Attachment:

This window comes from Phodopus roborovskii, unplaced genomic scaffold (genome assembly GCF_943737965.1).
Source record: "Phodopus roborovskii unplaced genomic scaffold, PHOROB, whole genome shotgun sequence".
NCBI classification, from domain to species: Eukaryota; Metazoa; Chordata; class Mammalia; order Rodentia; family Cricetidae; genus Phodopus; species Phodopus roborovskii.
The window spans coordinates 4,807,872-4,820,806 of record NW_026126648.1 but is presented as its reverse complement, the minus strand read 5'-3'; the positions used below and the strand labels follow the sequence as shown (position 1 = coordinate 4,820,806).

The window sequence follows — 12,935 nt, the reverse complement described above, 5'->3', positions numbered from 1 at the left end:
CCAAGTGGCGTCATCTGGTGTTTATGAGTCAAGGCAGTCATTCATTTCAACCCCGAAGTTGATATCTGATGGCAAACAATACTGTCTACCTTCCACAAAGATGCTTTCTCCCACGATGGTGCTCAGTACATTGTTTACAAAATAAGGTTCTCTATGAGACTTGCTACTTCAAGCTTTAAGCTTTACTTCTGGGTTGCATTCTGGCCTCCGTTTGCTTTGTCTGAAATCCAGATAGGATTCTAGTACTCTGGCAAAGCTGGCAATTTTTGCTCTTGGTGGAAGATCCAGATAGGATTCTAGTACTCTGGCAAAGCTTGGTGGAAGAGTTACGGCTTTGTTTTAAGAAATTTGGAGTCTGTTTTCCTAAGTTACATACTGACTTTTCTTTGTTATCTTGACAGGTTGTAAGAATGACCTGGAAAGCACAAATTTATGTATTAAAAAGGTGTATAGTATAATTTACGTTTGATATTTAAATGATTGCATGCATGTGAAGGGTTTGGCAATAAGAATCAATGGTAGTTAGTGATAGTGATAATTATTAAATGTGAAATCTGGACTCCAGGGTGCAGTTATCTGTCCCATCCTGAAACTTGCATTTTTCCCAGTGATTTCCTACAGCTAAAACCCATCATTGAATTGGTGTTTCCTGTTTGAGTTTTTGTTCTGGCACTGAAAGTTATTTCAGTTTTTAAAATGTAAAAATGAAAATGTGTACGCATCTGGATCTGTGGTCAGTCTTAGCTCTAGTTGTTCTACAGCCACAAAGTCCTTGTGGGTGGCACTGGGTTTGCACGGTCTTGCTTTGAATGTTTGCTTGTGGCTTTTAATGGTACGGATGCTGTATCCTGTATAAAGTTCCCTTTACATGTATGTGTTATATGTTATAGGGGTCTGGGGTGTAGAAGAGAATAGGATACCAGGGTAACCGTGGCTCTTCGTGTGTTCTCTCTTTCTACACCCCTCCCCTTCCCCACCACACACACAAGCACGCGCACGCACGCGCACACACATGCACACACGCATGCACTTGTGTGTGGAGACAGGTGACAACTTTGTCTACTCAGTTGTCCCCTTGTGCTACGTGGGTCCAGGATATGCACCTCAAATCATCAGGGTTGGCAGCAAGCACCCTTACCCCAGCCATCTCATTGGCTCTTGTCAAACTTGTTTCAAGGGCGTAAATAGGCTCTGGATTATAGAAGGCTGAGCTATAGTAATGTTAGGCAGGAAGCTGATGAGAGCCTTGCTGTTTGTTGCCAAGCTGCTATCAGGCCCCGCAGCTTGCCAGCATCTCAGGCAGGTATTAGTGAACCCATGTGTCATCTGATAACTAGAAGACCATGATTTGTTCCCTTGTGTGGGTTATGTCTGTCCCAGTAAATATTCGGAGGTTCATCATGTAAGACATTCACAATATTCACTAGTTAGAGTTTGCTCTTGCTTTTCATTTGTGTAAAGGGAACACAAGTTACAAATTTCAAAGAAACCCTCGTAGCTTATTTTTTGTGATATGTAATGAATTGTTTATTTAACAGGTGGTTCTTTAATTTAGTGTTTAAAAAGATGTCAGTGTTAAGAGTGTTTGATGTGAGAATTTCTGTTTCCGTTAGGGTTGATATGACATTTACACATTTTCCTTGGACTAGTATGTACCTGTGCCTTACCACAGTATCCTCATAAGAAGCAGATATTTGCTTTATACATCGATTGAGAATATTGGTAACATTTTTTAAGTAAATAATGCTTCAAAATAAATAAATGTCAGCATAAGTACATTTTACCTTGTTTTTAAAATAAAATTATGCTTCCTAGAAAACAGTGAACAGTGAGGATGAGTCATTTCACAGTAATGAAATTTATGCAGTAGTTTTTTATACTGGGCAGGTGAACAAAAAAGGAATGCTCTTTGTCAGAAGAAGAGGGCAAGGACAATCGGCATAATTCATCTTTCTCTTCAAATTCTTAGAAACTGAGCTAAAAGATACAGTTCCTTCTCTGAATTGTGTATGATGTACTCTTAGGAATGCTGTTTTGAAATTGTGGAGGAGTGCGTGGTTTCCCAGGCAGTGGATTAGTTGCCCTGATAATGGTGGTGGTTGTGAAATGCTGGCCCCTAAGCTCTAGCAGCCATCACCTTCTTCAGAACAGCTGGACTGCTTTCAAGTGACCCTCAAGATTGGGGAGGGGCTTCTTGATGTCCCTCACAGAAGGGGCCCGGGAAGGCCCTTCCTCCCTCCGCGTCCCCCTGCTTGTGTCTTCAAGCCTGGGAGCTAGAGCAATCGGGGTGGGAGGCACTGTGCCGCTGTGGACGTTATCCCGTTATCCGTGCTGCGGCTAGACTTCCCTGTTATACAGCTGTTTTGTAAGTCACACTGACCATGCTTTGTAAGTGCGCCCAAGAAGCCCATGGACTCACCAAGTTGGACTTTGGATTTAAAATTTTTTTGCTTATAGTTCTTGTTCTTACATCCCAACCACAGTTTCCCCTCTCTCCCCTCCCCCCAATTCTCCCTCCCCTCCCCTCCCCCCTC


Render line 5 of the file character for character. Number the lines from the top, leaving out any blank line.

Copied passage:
The window sequence follows — 12,935 nt, the reverse complement described above, 5'->3', positions numbered from 1 at the left end: